Rationale: Advanced bronchoscopy techniques such as electromagnetic navigation (EMN) have been studied in clinical trials, but there are no randomized studies comparing EMN with standard bronchoscopy. Objectives: To measure and identify the determinants of diagnostic yield for bronchoscopy in patients with peripheral lung lesions. Secondary outcomes included diagnostic yield of different sampling techniques, complications, and practice pattern variations. Methods: We used the AQuIRE (ACCP Quality Improvement Registry, Evaluation, and Education) registry to conduct a multicenter study of consecutive patients who underwent transbronchial biopsy (TBBx) for evaluation of peripheral lesions. Measurements and Main Results: Fifteen centers with 22 physicians enrolled 581 patients. Of the 581 patients, 312 (53.7%) had a diagnostic bronchoscopy. Unadjusted for other factors, the diagnostic yield was 63.7% when no radial endobronchial ultrasound (r-EBUS) and no EMN were used, 57.0% with r-EBUS alone, 38.5%withEMNalone, and 47.1%withEMNcombinedwith r-EBUS. In multivariate analysis, peripheral transbronchial needle aspiration (TBNA), larger lesion size, nonupper lobe location, and tobacco use were associated with increased diagnostic yield, whereas EMN was associated with lower diagnostic yield. Peripheral TBNA was used in 16.4% of cases. TBNA was diagnostic, whereas TBBx was nondiagnostic in 9.5% of cases in which both were performed. Complications occurred in 13 (2.2%) patients, and pneumothorax occurred in 10 (1.7%) patients. There were significant differences between centers and physicians in terms of case selection, sampling methods, and anesthesia.Medical center diagnostic yields ranged from 33 to 73% (P = 0.16). Conclusions: Peripheral TBNA improved diagnostic yield for peripheral lesions but was underused. The diagnostic yields of EMN and r-EBUS were lower than expected, even after adjustment.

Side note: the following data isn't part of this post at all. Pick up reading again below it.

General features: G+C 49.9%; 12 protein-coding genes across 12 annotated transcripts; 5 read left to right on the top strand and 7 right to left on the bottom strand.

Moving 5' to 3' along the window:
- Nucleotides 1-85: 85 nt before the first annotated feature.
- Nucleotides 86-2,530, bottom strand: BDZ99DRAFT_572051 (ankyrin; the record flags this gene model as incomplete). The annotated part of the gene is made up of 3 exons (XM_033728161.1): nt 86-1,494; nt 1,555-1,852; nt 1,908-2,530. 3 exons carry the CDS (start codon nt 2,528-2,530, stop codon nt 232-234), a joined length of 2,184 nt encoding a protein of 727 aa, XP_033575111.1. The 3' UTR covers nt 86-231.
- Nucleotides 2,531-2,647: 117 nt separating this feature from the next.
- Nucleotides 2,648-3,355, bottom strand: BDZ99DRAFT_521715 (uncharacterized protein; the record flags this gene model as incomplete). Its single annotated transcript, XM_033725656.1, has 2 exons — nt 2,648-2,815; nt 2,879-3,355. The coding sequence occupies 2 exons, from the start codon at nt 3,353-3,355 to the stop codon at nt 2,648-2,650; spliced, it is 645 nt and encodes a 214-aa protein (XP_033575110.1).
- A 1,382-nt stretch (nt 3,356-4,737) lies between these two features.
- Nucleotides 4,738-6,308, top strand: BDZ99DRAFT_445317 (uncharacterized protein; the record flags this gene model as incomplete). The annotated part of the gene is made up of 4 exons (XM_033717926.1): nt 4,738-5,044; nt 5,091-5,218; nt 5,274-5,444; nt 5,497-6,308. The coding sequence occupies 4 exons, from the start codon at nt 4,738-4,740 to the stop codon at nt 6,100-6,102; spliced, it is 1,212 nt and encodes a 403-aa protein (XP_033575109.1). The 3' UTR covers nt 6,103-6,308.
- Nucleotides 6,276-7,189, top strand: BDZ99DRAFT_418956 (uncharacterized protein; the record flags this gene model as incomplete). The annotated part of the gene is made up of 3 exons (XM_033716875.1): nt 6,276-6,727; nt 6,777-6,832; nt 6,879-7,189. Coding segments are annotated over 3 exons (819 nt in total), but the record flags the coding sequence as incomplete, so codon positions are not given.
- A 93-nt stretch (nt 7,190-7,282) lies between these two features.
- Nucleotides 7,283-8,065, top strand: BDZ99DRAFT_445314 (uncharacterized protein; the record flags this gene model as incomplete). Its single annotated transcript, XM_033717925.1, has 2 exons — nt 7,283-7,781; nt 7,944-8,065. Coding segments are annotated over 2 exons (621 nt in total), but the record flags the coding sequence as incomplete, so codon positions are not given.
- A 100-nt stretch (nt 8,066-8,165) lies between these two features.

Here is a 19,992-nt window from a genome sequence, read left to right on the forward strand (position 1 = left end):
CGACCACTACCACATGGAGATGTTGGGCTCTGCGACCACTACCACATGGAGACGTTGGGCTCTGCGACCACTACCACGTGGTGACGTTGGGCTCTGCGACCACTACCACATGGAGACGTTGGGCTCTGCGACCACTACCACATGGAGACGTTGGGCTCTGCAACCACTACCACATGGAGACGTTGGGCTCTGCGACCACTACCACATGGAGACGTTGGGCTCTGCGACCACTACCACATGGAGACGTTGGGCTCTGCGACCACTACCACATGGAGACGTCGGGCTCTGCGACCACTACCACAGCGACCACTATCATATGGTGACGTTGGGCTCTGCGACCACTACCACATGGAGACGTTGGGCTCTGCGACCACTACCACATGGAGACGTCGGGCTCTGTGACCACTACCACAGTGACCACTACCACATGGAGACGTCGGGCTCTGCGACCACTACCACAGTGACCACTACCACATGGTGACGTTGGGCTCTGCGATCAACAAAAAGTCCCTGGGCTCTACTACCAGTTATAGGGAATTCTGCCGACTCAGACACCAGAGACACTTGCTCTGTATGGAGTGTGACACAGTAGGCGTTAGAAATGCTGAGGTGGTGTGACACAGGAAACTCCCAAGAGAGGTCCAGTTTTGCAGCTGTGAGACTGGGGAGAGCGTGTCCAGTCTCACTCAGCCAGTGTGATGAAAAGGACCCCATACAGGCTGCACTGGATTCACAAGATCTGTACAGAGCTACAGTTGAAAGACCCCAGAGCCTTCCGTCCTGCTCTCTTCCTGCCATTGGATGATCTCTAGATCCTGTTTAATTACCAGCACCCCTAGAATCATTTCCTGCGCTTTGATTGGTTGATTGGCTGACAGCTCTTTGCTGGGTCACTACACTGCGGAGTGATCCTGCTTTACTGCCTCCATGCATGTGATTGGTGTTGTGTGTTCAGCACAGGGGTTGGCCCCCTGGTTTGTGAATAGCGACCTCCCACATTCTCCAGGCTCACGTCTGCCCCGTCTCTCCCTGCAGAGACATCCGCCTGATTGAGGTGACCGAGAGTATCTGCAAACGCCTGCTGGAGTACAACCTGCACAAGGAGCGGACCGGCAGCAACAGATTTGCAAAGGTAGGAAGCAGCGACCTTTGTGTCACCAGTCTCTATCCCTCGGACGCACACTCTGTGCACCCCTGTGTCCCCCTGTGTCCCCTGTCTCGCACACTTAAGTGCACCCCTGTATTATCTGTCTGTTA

|Original language||English (US)|
|Number of pages||10|
|Journal||American journal of respiratory and critical care medicine|
|State||Published - Jan 1 2016|
All Science Journal Classification (ASJC) codes
- Pulmonary and Respiratory Medicine
- Critical Care and Intensive Care Medicine